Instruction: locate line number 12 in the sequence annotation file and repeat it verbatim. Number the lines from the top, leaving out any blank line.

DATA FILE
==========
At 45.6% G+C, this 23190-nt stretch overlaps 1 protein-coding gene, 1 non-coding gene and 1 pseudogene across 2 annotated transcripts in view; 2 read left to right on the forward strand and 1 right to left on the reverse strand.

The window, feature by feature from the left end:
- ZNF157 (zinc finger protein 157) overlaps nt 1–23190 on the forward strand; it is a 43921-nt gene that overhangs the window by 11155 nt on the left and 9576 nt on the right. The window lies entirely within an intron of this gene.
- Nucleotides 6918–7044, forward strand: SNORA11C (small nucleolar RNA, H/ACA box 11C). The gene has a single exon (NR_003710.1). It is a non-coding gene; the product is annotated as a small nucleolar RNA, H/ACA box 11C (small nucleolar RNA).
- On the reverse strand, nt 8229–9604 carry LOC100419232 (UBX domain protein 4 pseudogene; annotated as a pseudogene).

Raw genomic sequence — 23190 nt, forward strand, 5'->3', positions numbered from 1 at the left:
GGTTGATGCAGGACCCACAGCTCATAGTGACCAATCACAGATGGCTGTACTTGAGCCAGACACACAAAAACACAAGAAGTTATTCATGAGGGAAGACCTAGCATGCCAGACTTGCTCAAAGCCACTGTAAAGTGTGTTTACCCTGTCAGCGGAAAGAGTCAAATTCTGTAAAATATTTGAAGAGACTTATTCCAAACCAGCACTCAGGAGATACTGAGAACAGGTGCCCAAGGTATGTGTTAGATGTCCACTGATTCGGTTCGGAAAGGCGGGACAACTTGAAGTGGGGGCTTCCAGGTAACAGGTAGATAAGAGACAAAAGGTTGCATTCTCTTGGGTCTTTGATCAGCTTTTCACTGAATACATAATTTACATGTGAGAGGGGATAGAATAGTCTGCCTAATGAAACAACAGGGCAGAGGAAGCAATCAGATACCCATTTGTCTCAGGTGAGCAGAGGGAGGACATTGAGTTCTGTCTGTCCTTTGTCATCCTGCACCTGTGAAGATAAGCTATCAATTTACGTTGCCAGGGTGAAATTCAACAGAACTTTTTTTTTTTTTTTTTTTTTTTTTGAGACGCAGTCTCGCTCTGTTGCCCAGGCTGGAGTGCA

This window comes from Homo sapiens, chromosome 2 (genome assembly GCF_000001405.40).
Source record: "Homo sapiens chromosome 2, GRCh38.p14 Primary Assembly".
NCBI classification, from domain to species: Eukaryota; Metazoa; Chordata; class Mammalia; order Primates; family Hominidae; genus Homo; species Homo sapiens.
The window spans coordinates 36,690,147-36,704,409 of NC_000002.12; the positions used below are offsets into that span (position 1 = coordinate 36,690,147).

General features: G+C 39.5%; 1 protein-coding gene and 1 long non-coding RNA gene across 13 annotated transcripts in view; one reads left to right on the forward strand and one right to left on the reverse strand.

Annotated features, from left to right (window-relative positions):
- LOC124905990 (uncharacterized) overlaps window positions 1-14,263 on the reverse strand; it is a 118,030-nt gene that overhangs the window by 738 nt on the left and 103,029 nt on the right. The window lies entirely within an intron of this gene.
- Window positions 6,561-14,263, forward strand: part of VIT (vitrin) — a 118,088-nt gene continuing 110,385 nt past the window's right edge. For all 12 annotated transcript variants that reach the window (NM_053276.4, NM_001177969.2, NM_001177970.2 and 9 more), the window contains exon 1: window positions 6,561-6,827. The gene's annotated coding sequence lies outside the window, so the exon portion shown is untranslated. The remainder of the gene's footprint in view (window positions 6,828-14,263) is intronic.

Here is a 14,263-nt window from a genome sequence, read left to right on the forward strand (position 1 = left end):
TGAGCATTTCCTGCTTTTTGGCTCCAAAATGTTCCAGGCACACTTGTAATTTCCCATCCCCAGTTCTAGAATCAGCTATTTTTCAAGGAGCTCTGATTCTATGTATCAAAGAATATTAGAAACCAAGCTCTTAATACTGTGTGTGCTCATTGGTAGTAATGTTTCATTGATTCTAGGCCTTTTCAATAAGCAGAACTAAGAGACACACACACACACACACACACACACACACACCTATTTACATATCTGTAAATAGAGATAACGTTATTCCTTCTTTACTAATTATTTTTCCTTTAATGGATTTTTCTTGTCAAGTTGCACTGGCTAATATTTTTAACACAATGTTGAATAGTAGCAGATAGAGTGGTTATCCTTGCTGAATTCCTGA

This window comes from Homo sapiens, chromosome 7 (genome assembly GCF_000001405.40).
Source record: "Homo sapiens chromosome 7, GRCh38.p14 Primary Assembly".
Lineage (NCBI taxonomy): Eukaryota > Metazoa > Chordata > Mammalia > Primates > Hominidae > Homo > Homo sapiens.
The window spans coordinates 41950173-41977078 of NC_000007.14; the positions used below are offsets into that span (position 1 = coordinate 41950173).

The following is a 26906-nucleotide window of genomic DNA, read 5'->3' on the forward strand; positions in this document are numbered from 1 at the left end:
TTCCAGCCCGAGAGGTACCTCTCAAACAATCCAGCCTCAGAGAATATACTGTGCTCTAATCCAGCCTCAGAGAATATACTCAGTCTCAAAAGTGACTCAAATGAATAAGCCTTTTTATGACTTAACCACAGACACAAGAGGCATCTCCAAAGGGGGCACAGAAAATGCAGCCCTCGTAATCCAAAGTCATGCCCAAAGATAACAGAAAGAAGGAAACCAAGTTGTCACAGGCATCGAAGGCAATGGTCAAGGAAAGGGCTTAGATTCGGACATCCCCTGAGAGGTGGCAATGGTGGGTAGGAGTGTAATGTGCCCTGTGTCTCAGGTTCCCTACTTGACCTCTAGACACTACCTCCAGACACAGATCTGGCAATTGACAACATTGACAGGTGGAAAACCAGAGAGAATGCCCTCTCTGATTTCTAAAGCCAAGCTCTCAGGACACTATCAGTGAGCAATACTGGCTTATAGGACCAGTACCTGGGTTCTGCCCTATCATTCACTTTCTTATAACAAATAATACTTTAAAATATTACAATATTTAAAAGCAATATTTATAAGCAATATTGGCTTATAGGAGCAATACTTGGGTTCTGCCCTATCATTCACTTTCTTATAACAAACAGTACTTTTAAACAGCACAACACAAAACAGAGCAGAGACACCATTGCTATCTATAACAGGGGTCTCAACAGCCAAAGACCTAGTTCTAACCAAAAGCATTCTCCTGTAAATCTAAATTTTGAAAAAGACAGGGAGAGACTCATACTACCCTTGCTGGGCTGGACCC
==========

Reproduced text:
General features: G+C 39.5%; 1 protein-coding gene and 1 long non-coding RNA gene across 13 annotated transcripts in view; one reads left to right on the forward strand and one right to left on the reverse strand.